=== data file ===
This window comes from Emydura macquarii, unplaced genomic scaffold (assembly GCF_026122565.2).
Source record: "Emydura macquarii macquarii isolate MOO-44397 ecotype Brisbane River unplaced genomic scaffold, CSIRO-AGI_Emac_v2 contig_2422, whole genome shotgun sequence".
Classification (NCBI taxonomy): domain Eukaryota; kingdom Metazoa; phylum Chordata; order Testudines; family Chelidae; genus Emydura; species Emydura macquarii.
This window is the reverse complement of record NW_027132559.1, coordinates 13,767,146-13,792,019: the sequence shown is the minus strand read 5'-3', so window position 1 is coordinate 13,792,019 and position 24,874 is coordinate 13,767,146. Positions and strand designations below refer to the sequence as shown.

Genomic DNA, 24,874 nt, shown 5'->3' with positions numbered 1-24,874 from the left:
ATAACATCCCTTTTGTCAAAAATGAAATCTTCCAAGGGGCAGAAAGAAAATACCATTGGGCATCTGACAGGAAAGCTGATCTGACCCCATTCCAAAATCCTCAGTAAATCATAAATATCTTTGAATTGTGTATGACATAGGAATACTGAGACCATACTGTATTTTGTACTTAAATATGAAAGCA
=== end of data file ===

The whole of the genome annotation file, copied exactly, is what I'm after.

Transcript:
This window comes from Emydura macquarii, unplaced genomic scaffold (assembly GCF_026122565.2).
Source record: "Emydura macquarii macquarii isolate MOO-44397 ecotype Brisbane River unplaced genomic scaffold, CSIRO-AGI_Emac_v2 contig_2422, whole genome shotgun sequence".
Classification (NCBI taxonomy): domain Eukaryota; kingdom Metazoa; phylum Chordata; order Testudines; family Chelidae; genus Emydura; species Emydura macquarii.
This window is the reverse complement of record NW_027132559.1, coordinates 13,767,146-13,792,019: the sequence shown is the minus strand read 5'-3', so window position 1 is coordinate 13,792,019 and position 24,874 is coordinate 13,767,146. Positions and strand designations below refer to the sequence as shown.

Genomic DNA, 24,874 nt, shown 5'->3' with positions numbered 1-24,874 from the left:
ATAACATCCCTTTTGTCAAAAATGAAATCTTCCAAGGGGCAGAAAGAAAATACCATTGGGCATCTGACAGGAAAGCTGATCTGACCCCATTCCAAAATCCTCAGTAAATCATAAATATCTTTGAATTGTGTATGACATAGGAATACTGAGACCATACTGTATTTTGTACTTAAATATGAAAGCA